Paleontologist Garety Dyke at the University College Dublin in Ireland suggested that an extinct dinosaur called Sharovipteryx mirabilis was the world's first delta-wing flyer:
Sharovipteryx mirabilis is known from only a single fossil. It was about 8 inches long, weighed less than a tenth of a pound and lived during the late Triassic, a time when the first dinosaurs were still evolving. Scientists knew that S. mirabilis had a membrane stretched across its hind legs, which allowed it to glide, but the exact shape of this membrane and the way it was attached to the animal's body has been debated.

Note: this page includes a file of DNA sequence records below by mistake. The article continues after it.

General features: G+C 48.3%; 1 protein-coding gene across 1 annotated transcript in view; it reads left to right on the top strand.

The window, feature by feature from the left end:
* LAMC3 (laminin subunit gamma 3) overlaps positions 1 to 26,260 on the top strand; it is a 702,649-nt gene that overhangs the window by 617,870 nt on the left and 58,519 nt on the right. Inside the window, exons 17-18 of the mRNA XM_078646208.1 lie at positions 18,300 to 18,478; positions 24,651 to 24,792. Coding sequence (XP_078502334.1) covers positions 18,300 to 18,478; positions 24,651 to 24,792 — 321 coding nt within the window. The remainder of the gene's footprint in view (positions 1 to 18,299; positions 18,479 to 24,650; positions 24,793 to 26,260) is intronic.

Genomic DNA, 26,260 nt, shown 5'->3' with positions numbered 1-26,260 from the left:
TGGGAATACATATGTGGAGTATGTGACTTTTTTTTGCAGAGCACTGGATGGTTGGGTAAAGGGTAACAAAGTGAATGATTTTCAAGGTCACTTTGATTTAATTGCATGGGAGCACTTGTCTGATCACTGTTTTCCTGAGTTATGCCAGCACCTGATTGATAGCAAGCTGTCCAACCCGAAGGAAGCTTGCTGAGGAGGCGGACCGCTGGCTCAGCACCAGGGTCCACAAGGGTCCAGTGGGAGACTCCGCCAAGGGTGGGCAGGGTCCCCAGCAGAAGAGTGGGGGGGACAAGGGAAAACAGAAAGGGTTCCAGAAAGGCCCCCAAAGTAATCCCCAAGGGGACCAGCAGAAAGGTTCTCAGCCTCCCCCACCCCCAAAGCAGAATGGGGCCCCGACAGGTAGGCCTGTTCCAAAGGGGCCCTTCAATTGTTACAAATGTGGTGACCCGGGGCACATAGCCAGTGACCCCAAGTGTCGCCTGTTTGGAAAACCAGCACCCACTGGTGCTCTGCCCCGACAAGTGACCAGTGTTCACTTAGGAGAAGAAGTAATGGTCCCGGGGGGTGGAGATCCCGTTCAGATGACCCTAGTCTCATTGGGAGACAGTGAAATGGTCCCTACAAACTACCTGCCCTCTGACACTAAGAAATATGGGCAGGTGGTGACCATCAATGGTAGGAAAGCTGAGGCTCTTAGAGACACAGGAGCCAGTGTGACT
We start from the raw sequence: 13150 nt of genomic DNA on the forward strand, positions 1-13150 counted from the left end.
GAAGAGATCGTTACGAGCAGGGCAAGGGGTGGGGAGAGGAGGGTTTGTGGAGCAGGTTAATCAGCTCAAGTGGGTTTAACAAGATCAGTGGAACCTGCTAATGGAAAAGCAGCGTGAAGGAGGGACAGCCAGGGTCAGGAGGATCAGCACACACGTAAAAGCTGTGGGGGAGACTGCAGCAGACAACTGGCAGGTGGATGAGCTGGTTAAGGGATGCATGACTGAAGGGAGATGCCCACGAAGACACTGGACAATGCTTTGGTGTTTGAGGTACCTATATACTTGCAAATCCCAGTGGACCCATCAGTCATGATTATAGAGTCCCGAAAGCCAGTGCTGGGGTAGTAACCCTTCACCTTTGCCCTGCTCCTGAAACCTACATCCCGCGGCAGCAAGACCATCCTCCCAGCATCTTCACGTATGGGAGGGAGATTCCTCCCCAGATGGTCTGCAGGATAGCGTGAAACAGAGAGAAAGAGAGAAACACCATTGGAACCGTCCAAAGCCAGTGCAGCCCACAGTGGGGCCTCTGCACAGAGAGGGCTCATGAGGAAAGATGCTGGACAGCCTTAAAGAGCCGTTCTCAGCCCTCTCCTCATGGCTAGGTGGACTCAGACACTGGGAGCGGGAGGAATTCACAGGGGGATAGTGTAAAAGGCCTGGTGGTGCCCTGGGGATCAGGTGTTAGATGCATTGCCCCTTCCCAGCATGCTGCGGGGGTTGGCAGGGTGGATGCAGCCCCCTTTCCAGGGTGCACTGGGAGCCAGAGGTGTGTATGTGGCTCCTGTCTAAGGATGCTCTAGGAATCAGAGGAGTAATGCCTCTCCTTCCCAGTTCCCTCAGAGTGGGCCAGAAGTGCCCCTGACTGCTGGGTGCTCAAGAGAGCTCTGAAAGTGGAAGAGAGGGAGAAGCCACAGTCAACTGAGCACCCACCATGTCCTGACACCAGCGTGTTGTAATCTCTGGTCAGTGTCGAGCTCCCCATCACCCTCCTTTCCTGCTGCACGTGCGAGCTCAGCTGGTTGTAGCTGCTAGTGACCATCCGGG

In a new study, Gareth Dyke, a paleontologist at the University College Dublin in Ireland, and colleagues used wind-tunnel data from modern flying lizards and computer modeling to propose a new membrane configuration for S. mirabilis, one they say is unique because it is grounded in aerodynamics.